The Taming of the Shrew Act V, Scene 1 and 2 Summary and Analysis
by William Shakespeare

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Act V, Scene 1 and 2 Summary and Analysis

In Act V, Scene i, Gremio lurks in front of Lucentio’s house, but apparently does not see Lucentio, Bianca, or Biondello as they steal away to the church for the secret marriage ceremony. While Tranio and the pedant are still inside, Petruchio, Kate, and Vincentio reach Lucentio’s home and knock. Gremio comes out from hiding to inform them that they had best knock more loudly since those within are busy.

The pedant appears at the window above the front door, and greets Vincentio in a hostile manner. After Petruchio announces that Lucentio’s father, Vincentio, has just arrived from Pisa and wants to see his son, the pedant calls him a liar and claims that he himself is Lucentio’s father. The pedant then demands that Vincentio be restrained and brought before the law.

Biondello approaches the house and realizes that his master’s plot will be ruined if the pedant is exposed as an imposter. Vincentio recognizes Biondello and orders him to come forward, but Biondello pretends that he has never met Vincentio before. When Biondello points to the pedant in the window as his master, Vincentio starts to beat him and he runs off stage. Petruchio moves himself and Kate out of the action to watch what will happen.

Tranio, still dressed up as his master, finally comes out of the house, to the consternation of Vincentio. He laments that Lucentio has wasted his money on his servant to furnish him with such rich apparel. Tranio announces his identity as a gentleman, and Vincentio reproaches him, claiming that his father was a sailmaker. Baptista tries to intervene and calm the rising confusion by asking Vincentio to identify Tranio. Vincentio declares it to be Tranio, and the pedant defends Tranio as Lucentio. This convinces Vincentio that Tranio has murdered his son and assumed his identity. Tranio is forced, therefore, to call for an officer to arrest Vincentio, because Tranio has been accused of murder.

The officer arrives, but Gremio steps in to defend Vincentio. However, since Gremio will not swear that Tranio is not Lucentio, Baptista asks that Vincentio be carried away to jail. At this point, Lucentio, Bianca, and Biondello appear to find Vincentio constrained by the constable. Biondello warns Lucentio not to give away their scheme. Then Tranio, Biondello, and the pedant run quickly off stage.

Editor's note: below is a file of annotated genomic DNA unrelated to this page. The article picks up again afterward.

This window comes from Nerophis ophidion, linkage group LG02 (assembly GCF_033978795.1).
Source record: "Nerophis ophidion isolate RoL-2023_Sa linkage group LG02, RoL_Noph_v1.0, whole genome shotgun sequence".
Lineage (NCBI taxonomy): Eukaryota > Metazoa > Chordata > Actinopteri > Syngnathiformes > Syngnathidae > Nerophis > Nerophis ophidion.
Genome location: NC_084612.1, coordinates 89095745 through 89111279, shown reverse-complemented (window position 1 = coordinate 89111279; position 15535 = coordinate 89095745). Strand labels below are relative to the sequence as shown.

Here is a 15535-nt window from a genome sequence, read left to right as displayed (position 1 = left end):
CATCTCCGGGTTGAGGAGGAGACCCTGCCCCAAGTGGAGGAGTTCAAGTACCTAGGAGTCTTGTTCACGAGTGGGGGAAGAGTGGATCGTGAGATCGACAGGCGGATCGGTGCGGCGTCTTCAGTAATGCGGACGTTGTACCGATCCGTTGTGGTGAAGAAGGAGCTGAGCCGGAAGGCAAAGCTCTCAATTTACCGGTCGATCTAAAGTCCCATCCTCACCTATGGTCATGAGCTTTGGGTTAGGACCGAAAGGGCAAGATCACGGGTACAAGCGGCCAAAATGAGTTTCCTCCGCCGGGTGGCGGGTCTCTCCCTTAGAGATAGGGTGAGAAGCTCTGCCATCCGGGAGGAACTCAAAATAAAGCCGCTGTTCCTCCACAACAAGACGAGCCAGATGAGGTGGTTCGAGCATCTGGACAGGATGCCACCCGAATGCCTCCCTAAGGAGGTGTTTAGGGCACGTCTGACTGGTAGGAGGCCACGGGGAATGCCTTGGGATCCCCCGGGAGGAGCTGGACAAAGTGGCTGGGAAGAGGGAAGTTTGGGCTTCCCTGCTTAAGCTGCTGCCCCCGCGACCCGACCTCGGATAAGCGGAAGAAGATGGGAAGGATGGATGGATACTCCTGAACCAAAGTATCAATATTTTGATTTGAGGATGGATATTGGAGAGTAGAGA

Lucentio kneels before his father to ask for pardon. Bianca does likewise before her own father. Lucentio reveals his identity to Baptista, then explains to his father how he planned to use Tranio to woo Bianca. Lucentio begs his father’s forgiveness for his deception and he assumes responsibility for the acts of Tranio and Biondello. Vincentio forgives him, but goes into the house to be avenged upon the two servants who would have him taken to jail.

Baptista, followed by Lucentio and Bianca, exits. Gremio is left behind to marvel that he has come up empty-handed. Once he goes in to the banquet, Kate and Petruchio are left on stage. Petruchio asks Kate for a kiss, but she admonishes him that such a thing would not be proper in public. Once Petruchio tells Grumio to pack up to return home, Kate cuts off their preparations and gives Petruchio a kiss in the street. Petruchio rejoices and they exit the stage.

In Act V, Scene ii, Lucentio gives a short speech to begin the wedding banquet at which Bianca, Baptista, Petruchio, Kate, Gremio, Hortensio, and his newly-wedded widow are all present. Petruchio grumbles that they must always sit down, and a conversation ensues, which is difficult to follow because of the frequent use of innuendo. The men banter somewhat separately from the women, but both groups engage in the same form of witty linguistic one-upmanship. One notable instance is a comment from the widow, who implies that Petruchio is a hypocrite for claiming that Hortensio is afraid of her. Petruchio lets her remark go by without chastising her, but Kate calls the widow on her charge by asking what she means by it. The widow tries to...

(The entire section is 2,273 words.)